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Solution for rusty brake rotor hats

Discussion in 'Model S: Interior & Exterior' started by EarlyAdopter, Jan 18, 2014.

  1. EarlyAdopter

    EarlyAdopter Active Member

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    I had my Model S in for tire rotation and some other minor things the other day. I mentioned I had some rust developing on my rotor hats (not the surface of the rotor where the pads grab - that's normal). I think it may have been from a wheel cleaner a detailer used on it, but not sure. I only wash my wheels with car soap and water. It's just an aesthetics thing, but I show my car a lot so want it looking tops.

    They have a quick and easy remedy now. They hit the rotors with sealant from Wurth called SBS Brake Treatment and they look good as (or better than) new! Thanks Tesla - awesome service.

    If you're seeing the same thing, just mention it next time you're in for service.

    Some before and after photos:
    IMAG0399.jpg
    IMG_20140116_215357.jpg

    IMAG0391.jpg
    IMG_20140116_215413.jpg
     
    • Informative x 2
  2. delanman

    delanman Member

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    Sure they are not new rotors? I don't see the radial scribe marks on the before photos. Awesome result in any event.
     
  3. EarlyAdopter

    EarlyAdopter Active Member

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    Quite sure. They mentioned when I called to make the appointment they have a "product they can apply" and the repair invoice lists "coated rotors with SBS treatment."

    Pretty impressive stuff, isn't it!
     
  4. Gizmotoy

    Gizmotoy Active Member

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    Exact same thing I was wondering. In the before picture, you can see two ground rings on the hat: one is narrow but deep, and the other is wide and shallow. In the after picture, it's a perfectly flat surface and the deep ring appears to be set further away from the wheel. Probably an illusion, or maybe they had to grind down the hat slightly to remove all the rust? That surface is so smooth it seems unlikely they could have just rubbed some steel wool on it.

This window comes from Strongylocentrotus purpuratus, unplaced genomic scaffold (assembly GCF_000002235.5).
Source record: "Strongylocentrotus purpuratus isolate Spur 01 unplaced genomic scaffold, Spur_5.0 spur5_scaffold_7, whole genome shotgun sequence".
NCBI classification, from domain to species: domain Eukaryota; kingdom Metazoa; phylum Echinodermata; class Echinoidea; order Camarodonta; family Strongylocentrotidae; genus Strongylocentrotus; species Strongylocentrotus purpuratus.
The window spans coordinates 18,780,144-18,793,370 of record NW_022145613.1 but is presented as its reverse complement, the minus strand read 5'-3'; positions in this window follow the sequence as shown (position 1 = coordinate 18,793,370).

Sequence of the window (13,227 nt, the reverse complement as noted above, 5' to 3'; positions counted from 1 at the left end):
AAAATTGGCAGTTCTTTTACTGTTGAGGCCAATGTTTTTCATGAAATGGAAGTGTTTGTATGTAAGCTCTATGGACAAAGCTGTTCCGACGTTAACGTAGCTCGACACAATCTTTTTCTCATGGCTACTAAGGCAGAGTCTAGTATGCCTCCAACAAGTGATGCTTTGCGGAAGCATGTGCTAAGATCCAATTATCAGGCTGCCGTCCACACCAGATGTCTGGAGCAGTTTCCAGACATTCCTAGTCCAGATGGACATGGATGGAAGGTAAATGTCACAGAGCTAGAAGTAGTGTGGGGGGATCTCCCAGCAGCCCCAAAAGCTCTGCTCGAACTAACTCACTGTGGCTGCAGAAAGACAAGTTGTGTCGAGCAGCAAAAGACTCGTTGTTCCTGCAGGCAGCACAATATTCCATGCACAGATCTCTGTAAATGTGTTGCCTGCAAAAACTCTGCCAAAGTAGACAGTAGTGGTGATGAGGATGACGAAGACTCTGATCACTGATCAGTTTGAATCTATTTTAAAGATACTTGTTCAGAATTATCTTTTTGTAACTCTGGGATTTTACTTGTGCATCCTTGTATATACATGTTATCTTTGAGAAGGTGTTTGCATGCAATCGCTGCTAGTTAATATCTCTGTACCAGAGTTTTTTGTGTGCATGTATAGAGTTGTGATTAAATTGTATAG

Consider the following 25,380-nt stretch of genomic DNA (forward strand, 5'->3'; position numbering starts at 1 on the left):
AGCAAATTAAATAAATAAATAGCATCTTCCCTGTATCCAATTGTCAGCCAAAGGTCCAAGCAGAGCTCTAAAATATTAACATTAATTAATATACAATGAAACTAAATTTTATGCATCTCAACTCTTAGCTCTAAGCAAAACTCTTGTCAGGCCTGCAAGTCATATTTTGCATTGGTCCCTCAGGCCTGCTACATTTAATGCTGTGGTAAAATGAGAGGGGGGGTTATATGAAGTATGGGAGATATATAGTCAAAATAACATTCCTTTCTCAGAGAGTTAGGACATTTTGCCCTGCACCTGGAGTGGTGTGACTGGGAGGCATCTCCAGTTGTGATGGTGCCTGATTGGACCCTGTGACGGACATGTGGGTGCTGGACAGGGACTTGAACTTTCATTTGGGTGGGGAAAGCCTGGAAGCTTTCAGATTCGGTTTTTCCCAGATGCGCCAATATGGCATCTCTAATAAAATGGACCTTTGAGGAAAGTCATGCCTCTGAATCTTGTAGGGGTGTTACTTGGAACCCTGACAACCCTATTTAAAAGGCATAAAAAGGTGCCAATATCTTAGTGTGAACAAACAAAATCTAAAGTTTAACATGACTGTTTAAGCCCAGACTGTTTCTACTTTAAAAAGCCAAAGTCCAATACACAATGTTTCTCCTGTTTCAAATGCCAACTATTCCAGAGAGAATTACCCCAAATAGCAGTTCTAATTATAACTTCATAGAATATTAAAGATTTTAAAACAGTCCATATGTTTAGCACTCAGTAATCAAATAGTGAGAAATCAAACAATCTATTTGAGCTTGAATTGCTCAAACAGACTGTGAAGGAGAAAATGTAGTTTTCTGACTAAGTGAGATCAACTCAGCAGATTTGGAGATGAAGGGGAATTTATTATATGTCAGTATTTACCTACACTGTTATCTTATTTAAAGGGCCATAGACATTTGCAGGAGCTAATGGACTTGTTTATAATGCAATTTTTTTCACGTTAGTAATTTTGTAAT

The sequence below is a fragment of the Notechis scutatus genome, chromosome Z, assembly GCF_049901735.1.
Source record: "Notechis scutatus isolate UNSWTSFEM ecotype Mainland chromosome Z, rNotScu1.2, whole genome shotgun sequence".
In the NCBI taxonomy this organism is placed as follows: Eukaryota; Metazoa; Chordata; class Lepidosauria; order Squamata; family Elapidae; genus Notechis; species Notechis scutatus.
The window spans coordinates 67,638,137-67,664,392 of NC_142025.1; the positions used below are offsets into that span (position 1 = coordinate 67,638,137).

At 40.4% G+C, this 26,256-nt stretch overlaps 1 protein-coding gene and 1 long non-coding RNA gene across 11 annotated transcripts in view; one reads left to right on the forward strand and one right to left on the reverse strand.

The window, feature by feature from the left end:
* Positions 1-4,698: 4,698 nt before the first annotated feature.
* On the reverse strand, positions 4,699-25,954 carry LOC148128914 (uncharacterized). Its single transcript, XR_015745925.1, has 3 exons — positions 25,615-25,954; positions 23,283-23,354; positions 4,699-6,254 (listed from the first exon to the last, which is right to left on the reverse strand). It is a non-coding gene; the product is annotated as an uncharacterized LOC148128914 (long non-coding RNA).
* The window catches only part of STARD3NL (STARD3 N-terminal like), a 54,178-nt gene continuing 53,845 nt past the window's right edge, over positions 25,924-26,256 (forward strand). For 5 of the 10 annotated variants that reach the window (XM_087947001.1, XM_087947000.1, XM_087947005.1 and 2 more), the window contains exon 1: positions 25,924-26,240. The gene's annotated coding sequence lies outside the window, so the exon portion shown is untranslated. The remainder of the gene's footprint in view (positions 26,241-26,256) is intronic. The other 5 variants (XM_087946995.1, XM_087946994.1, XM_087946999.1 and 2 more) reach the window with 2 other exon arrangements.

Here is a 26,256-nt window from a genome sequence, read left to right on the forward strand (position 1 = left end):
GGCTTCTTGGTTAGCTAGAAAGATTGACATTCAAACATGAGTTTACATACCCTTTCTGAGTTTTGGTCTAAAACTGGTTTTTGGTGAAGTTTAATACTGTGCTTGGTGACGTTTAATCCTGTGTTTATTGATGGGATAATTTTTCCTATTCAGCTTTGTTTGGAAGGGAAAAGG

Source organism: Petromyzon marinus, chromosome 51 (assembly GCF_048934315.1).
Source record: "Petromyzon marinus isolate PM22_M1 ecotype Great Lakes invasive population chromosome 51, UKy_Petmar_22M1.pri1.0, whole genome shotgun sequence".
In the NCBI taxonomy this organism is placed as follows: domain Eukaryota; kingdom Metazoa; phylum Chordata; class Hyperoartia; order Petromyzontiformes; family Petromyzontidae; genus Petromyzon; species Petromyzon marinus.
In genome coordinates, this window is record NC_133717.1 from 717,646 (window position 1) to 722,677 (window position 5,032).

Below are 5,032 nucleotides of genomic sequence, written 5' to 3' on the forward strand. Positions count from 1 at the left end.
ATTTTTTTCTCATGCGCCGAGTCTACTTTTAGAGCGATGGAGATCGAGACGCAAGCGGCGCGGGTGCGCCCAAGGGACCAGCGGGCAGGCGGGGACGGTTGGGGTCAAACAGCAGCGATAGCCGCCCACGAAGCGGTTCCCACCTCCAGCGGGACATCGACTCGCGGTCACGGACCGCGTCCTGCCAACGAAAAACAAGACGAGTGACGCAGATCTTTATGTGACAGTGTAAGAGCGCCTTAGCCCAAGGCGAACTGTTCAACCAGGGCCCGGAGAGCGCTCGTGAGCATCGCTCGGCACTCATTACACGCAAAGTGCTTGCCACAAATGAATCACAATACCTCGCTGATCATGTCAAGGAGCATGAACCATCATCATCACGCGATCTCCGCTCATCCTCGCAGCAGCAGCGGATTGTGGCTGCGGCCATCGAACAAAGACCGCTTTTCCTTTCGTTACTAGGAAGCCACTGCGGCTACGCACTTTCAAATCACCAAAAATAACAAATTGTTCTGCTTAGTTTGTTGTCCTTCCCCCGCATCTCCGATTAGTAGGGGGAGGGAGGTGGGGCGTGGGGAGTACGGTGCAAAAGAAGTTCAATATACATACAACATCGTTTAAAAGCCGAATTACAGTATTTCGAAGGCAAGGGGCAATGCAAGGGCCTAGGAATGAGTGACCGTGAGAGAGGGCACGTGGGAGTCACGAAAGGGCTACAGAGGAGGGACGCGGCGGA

The result is pretty fantastic. Looks great.

    Edit: Just read that this stuff is essentially spraying on a layer of aluminum. That would explain why it looks so smooth.
     
  5. EarlyAdopter

    EarlyAdopter Active Member

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    I just realized the before and after pictures I posted are different rotors (one's the rear, the other the front - you can tell from the position of the calipers). I just used those two photos as they happened to be at the same angle. I'll take some more pics tonight so you can see the exact same rotor.

    - - - Updated - - -

    Yes, the hats look much smoother than before, even when they were new. That's part of why I thought they looked better than new.
     
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  6. Beefheart

    Beefheart Member

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    In the youtube video they spray a thick layer on the entire disc. Why on earth would you do that? The pad contact area is going to be scrubbed clean again in a minute, but maybe the pads will suffer from this?

    I understand the point of spraying the drum like above here, and the result looks nice. Just wondering if the video is a joke, or if it really is supposed to be used like that...?
     
  7. Gizmotoy

    Gizmotoy Active Member

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    Interesting. Maybe just for demonstration purposes? All that aluminum will become embedded in your brake pads until it burns/wears off. Probably not great.

    Considering they're not wearing paint masks, don't mask off any of the rest of the stuff down there in the wheel well, or even cover the car's paint (!!!), I'm not sure that video is a great example of how to use the product.
     
  8. EarlyAdopter

    EarlyAdopter Active Member